Archive of ‘Paul’s Story’ category


My father was part of a group of thirteen Hungarians Jews who had been classmates at the German Technical institute in Brunn. They all immigrated to Bolivia in 1939 and 1940.   They called themselves   “The Gang of 13.” Arriving in La Paz they immediately put into practice their idea of a utopian communist community. They […]

Read more


Among the boxes I received from my family upon my father’s passing there is one that contains several bulging folders of correspondence, both personal and professional, with the French artist Jean Dubuffet. The fact that these folders were in my father’s personal files, rather than in the archives of Weidlinger Associates, is significant. Dubuffet was […]

Read more


I am in possession of two curious drawings made my by father in late 1939. They are cartoon sketches of Pouqui and Mouqui, the love names my parents gave each other. The drawing shows them settled into their apartment in La Paz, Bolivia. Furniture and personal effects are carefully labeled in French. By naming these […]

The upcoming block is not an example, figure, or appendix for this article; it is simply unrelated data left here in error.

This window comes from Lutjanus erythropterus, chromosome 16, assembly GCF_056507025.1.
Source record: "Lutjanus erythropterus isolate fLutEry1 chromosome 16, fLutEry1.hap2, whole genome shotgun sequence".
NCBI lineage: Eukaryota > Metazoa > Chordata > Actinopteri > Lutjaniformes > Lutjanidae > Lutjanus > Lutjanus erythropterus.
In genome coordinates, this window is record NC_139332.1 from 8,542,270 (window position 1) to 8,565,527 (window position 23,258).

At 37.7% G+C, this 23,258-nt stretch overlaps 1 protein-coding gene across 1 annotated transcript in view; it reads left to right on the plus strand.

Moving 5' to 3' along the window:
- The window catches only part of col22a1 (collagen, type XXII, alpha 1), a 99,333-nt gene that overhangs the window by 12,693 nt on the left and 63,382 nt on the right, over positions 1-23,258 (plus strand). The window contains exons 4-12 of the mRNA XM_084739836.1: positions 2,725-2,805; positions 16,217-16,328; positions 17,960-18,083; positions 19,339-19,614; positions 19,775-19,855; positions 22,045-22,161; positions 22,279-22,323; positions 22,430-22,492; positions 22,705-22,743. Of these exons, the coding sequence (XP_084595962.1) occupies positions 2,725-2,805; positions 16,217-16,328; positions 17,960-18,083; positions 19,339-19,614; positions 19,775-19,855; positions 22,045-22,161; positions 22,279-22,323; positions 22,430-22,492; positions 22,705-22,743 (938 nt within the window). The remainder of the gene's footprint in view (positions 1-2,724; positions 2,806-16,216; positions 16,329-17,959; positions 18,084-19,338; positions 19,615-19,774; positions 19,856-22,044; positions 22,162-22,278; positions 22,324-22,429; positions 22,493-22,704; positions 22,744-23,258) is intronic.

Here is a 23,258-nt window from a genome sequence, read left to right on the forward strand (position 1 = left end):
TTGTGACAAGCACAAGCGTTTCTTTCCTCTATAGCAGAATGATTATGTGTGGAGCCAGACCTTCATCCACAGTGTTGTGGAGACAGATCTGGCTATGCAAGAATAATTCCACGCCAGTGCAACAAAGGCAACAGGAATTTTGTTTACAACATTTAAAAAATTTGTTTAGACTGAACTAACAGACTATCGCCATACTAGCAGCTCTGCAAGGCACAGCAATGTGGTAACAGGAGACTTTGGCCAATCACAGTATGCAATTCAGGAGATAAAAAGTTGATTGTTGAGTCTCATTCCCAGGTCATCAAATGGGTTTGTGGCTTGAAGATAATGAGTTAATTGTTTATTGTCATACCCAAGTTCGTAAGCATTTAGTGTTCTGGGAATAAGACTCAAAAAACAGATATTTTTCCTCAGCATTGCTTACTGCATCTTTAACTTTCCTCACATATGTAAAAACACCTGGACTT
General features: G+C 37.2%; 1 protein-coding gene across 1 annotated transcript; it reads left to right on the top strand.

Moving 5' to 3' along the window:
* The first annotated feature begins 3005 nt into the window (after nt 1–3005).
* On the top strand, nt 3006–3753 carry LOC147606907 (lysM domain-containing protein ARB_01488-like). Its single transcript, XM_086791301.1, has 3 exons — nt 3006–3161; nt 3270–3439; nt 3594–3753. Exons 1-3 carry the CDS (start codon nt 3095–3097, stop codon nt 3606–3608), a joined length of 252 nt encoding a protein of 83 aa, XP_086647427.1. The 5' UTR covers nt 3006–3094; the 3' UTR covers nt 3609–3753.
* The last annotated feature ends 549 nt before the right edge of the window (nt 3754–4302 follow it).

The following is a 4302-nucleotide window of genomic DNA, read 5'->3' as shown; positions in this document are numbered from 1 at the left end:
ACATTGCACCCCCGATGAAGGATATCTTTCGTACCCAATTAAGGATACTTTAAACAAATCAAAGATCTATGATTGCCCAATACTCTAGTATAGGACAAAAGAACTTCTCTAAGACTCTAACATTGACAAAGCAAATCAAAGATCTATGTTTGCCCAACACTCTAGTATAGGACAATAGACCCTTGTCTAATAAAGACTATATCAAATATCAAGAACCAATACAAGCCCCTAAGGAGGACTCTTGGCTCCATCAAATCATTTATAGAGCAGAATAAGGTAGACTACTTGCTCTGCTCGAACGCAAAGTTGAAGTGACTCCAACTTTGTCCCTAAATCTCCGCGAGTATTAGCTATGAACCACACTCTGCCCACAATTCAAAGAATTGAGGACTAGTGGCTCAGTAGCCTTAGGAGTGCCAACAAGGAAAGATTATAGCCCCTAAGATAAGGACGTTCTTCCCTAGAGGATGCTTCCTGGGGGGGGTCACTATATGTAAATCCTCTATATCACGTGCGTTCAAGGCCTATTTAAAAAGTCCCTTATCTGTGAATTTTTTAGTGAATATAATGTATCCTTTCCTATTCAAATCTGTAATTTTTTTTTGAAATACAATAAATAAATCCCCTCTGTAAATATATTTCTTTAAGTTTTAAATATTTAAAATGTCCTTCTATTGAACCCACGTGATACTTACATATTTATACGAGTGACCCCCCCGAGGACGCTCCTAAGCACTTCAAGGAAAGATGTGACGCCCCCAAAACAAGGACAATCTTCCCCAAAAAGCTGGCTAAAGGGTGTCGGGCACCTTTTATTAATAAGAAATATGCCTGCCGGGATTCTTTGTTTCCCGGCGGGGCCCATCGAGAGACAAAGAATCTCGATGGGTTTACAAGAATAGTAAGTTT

Read more

The Young Lord

From the childhood of the Restless Hungarian… The Hungarian word for motion picture theater, mozi, was coined in 1907. The American word movie came into usage one year later. Movies came early to Budapest. The pomp and circumstance of royalty was a popular topic in the first Hungarian newsreels.     Otto von Habsburg, the […]

Read more


On August 15, 1967 – thousands attended the unveiling of Chicago’s most monumental work of public art. The Chicago Symphony Orchestra was on hand to perform George Gershwin’s symphonic poem, “An American in Paris.” On the sidelines pickets denounced the event on the grounds of incomprehensibility. Chicago Mayor Daley pulled on a white ribbon and […]

Read more

1 2